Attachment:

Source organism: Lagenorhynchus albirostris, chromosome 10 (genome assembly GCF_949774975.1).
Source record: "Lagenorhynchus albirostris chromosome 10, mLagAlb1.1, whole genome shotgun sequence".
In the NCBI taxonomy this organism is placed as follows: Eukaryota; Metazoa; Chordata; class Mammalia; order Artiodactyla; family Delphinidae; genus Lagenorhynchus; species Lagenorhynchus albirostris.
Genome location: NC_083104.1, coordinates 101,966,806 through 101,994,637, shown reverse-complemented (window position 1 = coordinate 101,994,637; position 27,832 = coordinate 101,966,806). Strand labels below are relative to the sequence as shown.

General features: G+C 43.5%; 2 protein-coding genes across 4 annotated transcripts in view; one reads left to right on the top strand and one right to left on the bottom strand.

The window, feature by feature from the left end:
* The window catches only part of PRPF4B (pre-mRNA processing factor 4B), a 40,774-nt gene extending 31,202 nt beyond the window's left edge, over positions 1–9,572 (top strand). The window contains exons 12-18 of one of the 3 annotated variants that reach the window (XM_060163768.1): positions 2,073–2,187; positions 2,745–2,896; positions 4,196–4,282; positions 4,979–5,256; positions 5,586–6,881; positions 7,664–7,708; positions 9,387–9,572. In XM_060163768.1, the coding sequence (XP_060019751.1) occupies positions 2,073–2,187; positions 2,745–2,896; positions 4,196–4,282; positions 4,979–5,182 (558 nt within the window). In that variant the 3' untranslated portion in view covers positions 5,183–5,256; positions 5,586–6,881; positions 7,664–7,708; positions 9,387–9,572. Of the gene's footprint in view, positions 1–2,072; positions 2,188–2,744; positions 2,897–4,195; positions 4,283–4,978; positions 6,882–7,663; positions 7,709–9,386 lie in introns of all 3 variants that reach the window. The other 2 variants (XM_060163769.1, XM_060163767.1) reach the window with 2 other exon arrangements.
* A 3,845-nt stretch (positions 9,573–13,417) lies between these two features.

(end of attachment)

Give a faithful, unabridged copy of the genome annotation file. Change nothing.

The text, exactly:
Source organism: Lagenorhynchus albirostris, chromosome 10 (genome assembly GCF_949774975.1).
Source record: "Lagenorhynchus albirostris chromosome 10, mLagAlb1.1, whole genome shotgun sequence".
In the NCBI taxonomy this organism is placed as follows: Eukaryota; Metazoa; Chordata; class Mammalia; order Artiodactyla; family Delphinidae; genus Lagenorhynchus; species Lagenorhynchus albirostris.
Genome location: NC_083104.1, coordinates 101,966,806 through 101,994,637, shown reverse-complemented (window position 1 = coordinate 101,994,637; position 27,832 = coordinate 101,966,806). Strand labels below are relative to the sequence as shown.

General features: G+C 43.5%; 2 protein-coding genes across 4 annotated transcripts in view; one reads left to right on the top strand and one right to left on the bottom strand.

The window, feature by feature from the left end:
* The window catches only part of PRPF4B (pre-mRNA processing factor 4B), a 40,774-nt gene extending 31,202 nt beyond the window's left edge, over positions 1–9,572 (top strand). The window contains exons 12-18 of one of the 3 annotated variants that reach the window (XM_060163768.1): positions 2,073–2,187; positions 2,745–2,896; positions 4,196–4,282; positions 4,979–5,256; positions 5,586–6,881; positions 7,664–7,708; positions 9,387–9,572. In XM_060163768.1, the coding sequence (XP_060019751.1) occupies positions 2,073–2,187; positions 2,745–2,896; positions 4,196–4,282; positions 4,979–5,182 (558 nt within the window). In that variant the 3' untranslated portion in view covers positions 5,183–5,256; positions 5,586–6,881; positions 7,664–7,708; positions 9,387–9,572. Of the gene's footprint in view, positions 1–2,072; positions 2,188–2,744; positions 2,897–4,195; positions 4,283–4,978; positions 6,882–7,663; positions 7,709–9,386 lie in introns of all 3 variants that reach the window. The other 2 variants (XM_060163769.1, XM_060163767.1) reach the window with 2 other exon arrangements.
* A 3,845-nt stretch (positions 9,573–13,417) lies between these two features.